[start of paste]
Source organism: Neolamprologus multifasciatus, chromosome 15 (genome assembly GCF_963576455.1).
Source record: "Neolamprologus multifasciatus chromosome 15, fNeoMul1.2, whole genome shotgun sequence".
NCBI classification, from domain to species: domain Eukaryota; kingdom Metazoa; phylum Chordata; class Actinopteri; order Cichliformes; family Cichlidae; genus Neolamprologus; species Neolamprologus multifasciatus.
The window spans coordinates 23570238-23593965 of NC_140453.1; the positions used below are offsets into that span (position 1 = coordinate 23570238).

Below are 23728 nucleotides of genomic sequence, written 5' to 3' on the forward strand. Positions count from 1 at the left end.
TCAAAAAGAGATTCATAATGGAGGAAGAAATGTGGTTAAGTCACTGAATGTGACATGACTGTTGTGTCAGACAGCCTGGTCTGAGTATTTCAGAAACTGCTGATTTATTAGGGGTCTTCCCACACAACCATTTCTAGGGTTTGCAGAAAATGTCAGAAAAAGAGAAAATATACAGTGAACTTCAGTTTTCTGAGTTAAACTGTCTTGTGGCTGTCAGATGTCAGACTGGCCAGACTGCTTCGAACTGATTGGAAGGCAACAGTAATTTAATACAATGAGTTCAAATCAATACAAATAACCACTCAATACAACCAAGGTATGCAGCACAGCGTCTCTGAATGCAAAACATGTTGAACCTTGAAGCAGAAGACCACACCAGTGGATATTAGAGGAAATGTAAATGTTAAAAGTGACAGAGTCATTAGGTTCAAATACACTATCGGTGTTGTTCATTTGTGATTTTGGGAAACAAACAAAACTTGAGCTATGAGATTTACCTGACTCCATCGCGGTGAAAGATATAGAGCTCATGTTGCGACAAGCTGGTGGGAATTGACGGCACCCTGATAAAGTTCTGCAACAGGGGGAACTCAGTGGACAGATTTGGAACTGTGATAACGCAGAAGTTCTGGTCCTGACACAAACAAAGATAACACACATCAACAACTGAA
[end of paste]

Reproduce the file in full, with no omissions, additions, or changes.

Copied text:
Source organism: Neolamprologus multifasciatus, chromosome 15 (genome assembly GCF_963576455.1).
Source record: "Neolamprologus multifasciatus chromosome 15, fNeoMul1.2, whole genome shotgun sequence".
NCBI classification, from domain to species: domain Eukaryota; kingdom Metazoa; phylum Chordata; class Actinopteri; order Cichliformes; family Cichlidae; genus Neolamprologus; species Neolamprologus multifasciatus.
The window spans coordinates 23570238-23593965 of NC_140453.1; the positions used below are offsets into that span (position 1 = coordinate 23570238).

Below are 23728 nucleotides of genomic sequence, written 5' to 3' on the forward strand. Positions count from 1 at the left end.
TCAAAAAGAGATTCATAATGGAGGAAGAAATGTGGTTAAGTCACTGAATGTGACATGACTGTTGTGTCAGACAGCCTGGTCTGAGTATTTCAGAAACTGCTGATTTATTAGGGGTCTTCCCACACAACCATTTCTAGGGTTTGCAGAAAATGTCAGAAAAAGAGAAAATATACAGTGAACTTCAGTTTTCTGAGTTAAACTGTCTTGTGGCTGTCAGATGTCAGACTGGCCAGACTGCTTCGAACTGATTGGAAGGCAACAGTAATTTAATACAATGAGTTCAAATCAATACAAATAACCACTCAATACAACCAAGGTATGCAGCACAGCGTCTCTGAATGCAAAACATGTTGAACCTTGAAGCAGAAGACCACACCAGTGGATATTAGAGGAAATGTAAATGTTAAAAGTGACAGAGTCATTAGGTTCAAATACACTATCGGTGTTGTTCATTTGTGATTTTGGGAAACAAACAAAACTTGAGCTATGAGATTTACCTGACTCCATCGCGGTGAAAGATATAGAGCTCATGTTGCGACAAGCTGGTGGGAATTGACGGCACCCTGATAAAGTTCTGCAACAGGGGGAACTCAGTGGACAGATTTGGAACTGTGATAACGCAGAAGTTCTGGTCCTGACACAAACAAAGATAACACACATCAACAACTGAA